Oil companies began drilling their last year after 2019 was the year marked by the regular launch of tenders inviting new oil investors for this area.

It has licensed oil explorations in blocks of land across more than half of the peatlands. If the oil is extracted it is feared that 30 billion tonnes of carbon will be released from the peat, says environmentalists.

Environmental Activist who is native to this region, Maixent Agnimbat says, “It will be catastrophic even if we try to exploit the oil in an environmentally friendly way as they will still have to destroy the eco-systems surrounding it.”

If oil cooperations decide to fully exploit this region, a big part of the peatlands would have to be drained to build roads and other infrastructure to make it more accessible for these cooperations.

The River Congo is the second largest river in the world and the rainforest that sits in it’s basin is the worlds second pair of lungs. The peatlands are found on both sides of the river and the carbon that lays beneath them is as much as is whats found above them in the entire forest. Its leaves and branches that fall from the trees and partially decompose to form the peatlands over 10,000 is why these regions hold such sentimental value.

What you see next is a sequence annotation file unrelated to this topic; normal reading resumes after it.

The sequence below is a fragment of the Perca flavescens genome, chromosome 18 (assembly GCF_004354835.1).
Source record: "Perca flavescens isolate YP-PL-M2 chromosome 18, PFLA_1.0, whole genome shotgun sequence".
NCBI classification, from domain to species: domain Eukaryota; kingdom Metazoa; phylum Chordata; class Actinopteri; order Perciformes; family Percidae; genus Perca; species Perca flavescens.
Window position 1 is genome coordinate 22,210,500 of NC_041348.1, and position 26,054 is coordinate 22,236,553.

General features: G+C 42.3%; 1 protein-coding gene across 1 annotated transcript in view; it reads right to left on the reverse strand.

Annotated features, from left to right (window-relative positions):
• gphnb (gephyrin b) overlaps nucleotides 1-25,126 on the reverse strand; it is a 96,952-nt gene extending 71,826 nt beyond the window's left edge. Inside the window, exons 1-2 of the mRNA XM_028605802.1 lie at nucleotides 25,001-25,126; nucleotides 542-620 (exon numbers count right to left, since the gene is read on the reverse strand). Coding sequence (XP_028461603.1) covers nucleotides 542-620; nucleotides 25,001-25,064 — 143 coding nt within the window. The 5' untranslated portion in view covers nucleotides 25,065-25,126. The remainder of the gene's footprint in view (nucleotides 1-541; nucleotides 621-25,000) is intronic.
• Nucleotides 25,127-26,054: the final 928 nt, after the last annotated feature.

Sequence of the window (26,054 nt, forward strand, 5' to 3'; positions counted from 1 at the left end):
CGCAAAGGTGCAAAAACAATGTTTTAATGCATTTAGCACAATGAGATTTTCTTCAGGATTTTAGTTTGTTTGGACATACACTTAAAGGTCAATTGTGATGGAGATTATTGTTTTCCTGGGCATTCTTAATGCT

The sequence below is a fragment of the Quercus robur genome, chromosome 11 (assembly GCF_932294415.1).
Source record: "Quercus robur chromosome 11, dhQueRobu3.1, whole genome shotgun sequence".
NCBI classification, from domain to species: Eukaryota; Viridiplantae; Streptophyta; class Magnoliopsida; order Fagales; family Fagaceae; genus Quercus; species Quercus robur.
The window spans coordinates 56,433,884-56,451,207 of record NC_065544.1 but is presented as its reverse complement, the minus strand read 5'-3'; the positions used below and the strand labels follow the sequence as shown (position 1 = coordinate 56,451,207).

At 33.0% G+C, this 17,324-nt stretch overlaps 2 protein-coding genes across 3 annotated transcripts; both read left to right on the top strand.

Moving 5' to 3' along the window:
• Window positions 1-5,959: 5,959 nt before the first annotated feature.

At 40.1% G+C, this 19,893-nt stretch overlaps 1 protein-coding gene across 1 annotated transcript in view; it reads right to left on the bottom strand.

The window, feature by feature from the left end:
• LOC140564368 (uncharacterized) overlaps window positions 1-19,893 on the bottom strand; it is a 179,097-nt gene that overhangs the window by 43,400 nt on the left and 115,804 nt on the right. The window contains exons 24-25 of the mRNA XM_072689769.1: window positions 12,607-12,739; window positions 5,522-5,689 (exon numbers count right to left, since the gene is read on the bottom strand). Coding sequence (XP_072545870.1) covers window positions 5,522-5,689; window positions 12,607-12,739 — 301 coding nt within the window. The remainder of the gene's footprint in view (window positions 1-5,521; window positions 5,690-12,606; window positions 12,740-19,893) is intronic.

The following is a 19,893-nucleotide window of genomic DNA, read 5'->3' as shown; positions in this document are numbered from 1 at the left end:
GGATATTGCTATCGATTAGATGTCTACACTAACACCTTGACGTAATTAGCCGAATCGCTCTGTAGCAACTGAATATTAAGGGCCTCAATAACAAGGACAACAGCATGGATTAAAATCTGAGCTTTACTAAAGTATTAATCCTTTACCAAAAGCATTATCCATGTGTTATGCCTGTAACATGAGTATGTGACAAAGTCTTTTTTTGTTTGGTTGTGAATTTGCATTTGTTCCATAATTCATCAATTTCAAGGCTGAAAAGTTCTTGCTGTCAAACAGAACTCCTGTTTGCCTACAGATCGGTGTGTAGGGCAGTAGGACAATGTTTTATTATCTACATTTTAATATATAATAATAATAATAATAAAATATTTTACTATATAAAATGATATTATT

We must protect it.

Government and investors

The Congolese government recieved $65 million (equivilant to Congolese Franc) in funding from European countries to preseerve the peatlands and the forests above.

However, certain activists say that this funding doesn’t rule out oil extraction. Congo is Africa’s third largest oil producer and two oil companies announced major on-shore oil discoveries near the peatlands in 2019.

Another spanner in this confusing mix of personalities is that the Republic of Congo Tourism and Environment Minister, Arlette Soudan-Nonault says the peatlands are safe.

She says, “What we are saying to the international community is that the Congolese government will not touch the peatlands if we ever find oil there. If we do it, if we find petroleum, we will do our best to do a good job.”

The reason that these oil reserves are so glamorous to investors is due to the fact there are about 1.6 billion estimated barrels per day available. That’s a lot of money.

Unfortunately, governments from both RCDR and ROC have both signed exploration agreements with massive oil companies located in the Basin. Exploration is one thing, whether they proceed is another.


Quickly, as highlighted in part 1, the peatlands are home to millions of people. It is thought that oil revenues help local communities, where as environmentalists would disagree with this assumption.

The morality behind this is unquestionable. If oil extraction does get the go ahead, which so far is what it’s looking like, the worlds largest tropical peatland and its huge carbon reservoir will be gone forever.

Join the fight and help save the Congo Rainforest

Credit: William WandThe Figure Head

Sources: Global Witness

Inspiration: Save Congo Rainforest – Twitter

Author: The Figure Head